NEWS

Water balloons in city parks: should they be banned?

07/21/2015 09:10 EDT | Updated 07/21/2016 05:59 EDT
Should water balloons be banned from city splash pads and wading pools?

The issue was raised on CBC Radio's Metro Morning show Tuesday by Toronto mother Emily-Jane Watson.  

Watson recently took her 10 month-old son to a splash pad at Gamble Playground — located near Pape and Cosburn Avenues — in the city's east end. 

Upon arrival Watson noticed bits of broken water balloon strewn all over the splash pad and a mother filling up more balloons for a group of kids older than her son. 

"There were water balloon remnants everywhere," said Watson. "It was all over the grass and all over the walkways."

Watson was concerned because her son is at an age where he's prone to putting items into his mouth. 

"I asked [the mother] to stop because it wasn't safe," said Watson. "Her reply was 'I'd watch my kids.'"

Watson called the city to complain. The city called her back, but she missed the call.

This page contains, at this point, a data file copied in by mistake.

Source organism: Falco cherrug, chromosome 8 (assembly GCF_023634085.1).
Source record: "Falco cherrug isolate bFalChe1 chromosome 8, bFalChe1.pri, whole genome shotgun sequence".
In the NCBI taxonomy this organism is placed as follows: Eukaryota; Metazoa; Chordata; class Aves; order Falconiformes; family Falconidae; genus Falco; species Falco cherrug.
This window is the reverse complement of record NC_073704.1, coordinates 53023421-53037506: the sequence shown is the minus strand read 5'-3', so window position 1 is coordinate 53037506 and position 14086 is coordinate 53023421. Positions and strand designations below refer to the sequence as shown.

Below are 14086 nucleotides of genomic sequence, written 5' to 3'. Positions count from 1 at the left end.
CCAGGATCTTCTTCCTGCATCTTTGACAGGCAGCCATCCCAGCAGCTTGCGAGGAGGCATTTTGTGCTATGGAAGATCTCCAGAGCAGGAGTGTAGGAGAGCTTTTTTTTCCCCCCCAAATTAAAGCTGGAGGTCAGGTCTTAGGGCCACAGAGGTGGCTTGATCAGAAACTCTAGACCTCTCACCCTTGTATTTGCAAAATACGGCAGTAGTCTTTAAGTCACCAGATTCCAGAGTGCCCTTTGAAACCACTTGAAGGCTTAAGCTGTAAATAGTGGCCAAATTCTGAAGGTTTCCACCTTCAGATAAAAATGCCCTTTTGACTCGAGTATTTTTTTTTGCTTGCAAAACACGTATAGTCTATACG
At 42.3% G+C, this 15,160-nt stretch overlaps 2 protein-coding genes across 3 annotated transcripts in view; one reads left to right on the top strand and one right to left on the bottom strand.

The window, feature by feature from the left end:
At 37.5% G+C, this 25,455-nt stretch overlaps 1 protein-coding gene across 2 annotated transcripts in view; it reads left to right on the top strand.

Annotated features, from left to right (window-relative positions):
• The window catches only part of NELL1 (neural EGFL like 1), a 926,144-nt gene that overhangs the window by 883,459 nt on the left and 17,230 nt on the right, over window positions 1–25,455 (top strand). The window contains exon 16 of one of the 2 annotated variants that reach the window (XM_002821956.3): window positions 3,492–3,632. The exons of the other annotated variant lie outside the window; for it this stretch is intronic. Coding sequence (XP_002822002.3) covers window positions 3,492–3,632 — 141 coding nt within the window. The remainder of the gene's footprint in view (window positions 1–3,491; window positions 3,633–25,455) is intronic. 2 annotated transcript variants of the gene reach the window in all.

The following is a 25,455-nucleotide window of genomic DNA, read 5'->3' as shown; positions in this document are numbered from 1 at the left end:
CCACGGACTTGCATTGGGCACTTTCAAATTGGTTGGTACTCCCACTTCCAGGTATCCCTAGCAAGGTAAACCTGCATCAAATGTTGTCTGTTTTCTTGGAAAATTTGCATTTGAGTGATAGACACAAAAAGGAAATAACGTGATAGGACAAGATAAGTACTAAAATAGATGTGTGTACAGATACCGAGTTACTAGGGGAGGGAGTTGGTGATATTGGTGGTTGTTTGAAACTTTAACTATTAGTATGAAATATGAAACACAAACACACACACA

Watson said she wants balloons banned from areas such as fenced off splash pads and wading pools that area geared to younger kids. 

"There needs to be some give and take," she said. "There are certain kinds of play that I think should be more confined to your own backyard. They're not allowing other kids to play in the park."

The interview triggered some discussion on Metro Morning's Twitter feed.

One response said the real issue is parents not encouraging their kids to keep city parks clean.

Another seemed to suggest the entire debate was much ado about nothing. 

What do you think? Are water balloons in parks a legitimate concern or an over inflated issue?

Ways to comment

- Tweet to @metromorning.

- Call the Metro Morning Vox Box at (416) 205-5807

- State your opinion using the comments field in this story. 

MORE:cbcNews